This network will incorporate the UK’s largest high-temperature water source heat pump and could also use other local sources of waste heat in the area. At least 500m3 of thermal stores will provide additional efficiency and flexibility.  

From the energy centre, a 20km network of highly insulated underground pipes will distribute heat to buildings across the city. The first phase is expected to provide 60GWh of low-carbon heat per year, expanding to more than 90GWh per year over time. 

Building connected to the network are expected to see reductions in CO2 emissions of between 65% and 75% compared to gas heating. In all, this should reduce carbon emissions by the equivalent of 13,000 tonnes per year. 

Jeremy Bungey, Executive Director of 1Energy, says: ‘The Exeter Energy Network will deliver efficient and renewable heat to buildings across the city. It will cut carbon emissions and contribute to improvements in air quality by reducing the need for old, fossil fuel-based heating. Exeter is a centre of innovation for climate science, and we look forward to working with people across the city to deliver this project. We expect the construction of the energy centre to begin in 2025, and the network to start providing low carbon heat to our customers in 2026.’ 


The Knight Dragon company Greenwich Peninsula ESCO has been awarded £4.6m to support the decarbonisation of the district heating network in the  Greenwich Peninsula in south-east London.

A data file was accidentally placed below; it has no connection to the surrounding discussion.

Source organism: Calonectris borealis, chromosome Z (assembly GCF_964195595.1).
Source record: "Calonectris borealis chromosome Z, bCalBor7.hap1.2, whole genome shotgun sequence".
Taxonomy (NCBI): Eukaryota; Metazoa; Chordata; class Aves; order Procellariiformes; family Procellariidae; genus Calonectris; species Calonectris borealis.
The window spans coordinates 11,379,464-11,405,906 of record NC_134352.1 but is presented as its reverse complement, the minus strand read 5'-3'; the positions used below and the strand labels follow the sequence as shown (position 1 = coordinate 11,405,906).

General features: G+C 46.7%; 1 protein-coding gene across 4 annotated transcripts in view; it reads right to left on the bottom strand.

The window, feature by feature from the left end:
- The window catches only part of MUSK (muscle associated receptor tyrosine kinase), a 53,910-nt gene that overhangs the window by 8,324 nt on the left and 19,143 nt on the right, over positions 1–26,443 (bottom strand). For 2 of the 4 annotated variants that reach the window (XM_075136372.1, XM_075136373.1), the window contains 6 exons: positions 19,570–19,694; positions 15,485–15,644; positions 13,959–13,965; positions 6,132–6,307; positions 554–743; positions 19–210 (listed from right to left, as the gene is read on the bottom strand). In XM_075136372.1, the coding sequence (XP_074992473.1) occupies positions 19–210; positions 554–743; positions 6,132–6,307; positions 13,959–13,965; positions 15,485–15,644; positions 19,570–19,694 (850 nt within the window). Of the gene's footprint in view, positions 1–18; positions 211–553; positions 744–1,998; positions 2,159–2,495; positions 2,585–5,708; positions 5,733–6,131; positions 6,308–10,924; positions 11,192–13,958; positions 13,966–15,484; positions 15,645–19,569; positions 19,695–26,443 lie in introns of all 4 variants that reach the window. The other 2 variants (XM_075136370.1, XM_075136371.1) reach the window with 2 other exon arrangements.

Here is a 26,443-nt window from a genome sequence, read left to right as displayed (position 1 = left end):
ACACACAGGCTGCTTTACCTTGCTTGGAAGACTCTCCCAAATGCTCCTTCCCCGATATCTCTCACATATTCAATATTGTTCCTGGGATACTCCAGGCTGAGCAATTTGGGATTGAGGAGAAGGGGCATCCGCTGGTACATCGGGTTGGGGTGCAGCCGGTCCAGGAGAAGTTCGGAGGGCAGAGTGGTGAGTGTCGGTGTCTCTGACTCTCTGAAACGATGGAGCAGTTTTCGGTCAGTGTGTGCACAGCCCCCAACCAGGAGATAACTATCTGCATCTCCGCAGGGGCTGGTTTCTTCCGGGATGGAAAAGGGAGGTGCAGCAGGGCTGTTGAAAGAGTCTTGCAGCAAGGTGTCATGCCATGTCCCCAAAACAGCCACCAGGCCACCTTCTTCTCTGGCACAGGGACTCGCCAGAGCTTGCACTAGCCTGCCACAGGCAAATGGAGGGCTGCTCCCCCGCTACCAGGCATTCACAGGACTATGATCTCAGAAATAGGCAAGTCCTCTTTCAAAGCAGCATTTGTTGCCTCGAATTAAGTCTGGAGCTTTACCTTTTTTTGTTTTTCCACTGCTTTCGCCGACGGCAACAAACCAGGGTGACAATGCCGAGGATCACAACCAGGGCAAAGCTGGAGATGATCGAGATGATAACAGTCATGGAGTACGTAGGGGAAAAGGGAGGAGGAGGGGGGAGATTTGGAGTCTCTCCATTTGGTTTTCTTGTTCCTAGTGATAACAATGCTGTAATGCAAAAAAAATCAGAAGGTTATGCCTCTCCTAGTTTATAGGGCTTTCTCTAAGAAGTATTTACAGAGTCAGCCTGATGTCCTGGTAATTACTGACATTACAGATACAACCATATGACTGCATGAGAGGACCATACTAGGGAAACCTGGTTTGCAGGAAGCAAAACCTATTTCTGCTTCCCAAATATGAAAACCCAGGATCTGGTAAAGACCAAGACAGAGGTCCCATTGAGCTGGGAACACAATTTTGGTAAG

This is expected to provide low-carbon heat for 2,300 existing homes and 7,115 new builds, as well as for 84,000m2 of existing commercial space and 10,400m2 of new planned commercial space in the expanding development. 

A 5MW air source heat pump installed on the roof of the existing Greenwich Peninsula Energy Centre will make this possible.  

Steve Yewman, Chief of Staff at Knight Dragon, says: ‘As part of our ESG strategy, we are committed to investing in Greenwich Peninsula to create a sustainable and resilient community that is built on principles of equity, environmental protection and economic prosperity. We want to ensure the infrastructure that underpins our development supports the lives of the people that choose to live here whilst protecting the environment. We believe this investment will make a positive environmental and social impact and are looking forward to rolling this out as part of our strategy to transition into a net zero carbon business.’ 


There’s £22m for Vital Energi Utilities to construct the Hull East District Heat Network, which will make innovative use of waste heat from industry. The first phase of the project , expected to begin construction later in 2024, will use heat produced by Saltend Chemicals Park. 

From this, the heat network will supply low-carbon heating to 14 public sector council buildings as well as customers in industry, helping to decarbonise the area. The hope is also to secure green solar energy to help power the network and supply further businesses in Yorkshire Energy Park – the next generation energy and tech business park currently being developed. 

Mike Cooke, Managing Director of Vital Energi, says: ‘We’re delighted with the award of the Green Heat Network Funding which will allow us to deliver the Hull East Heat Network. Taking waste heat from Saltend Chemicals Park situated on the Yorkshire Energy Park, we aim to decarbonise commercial and residential buildings across Hull, bringing them closer to a net zero future with low-carbon heat and hot water.’

In related news:

£8.9m for Torry heat network in Aberdeen 

London Heatropolis is ‘blueprint’ for future heat networks 

300MW from five solar sites in England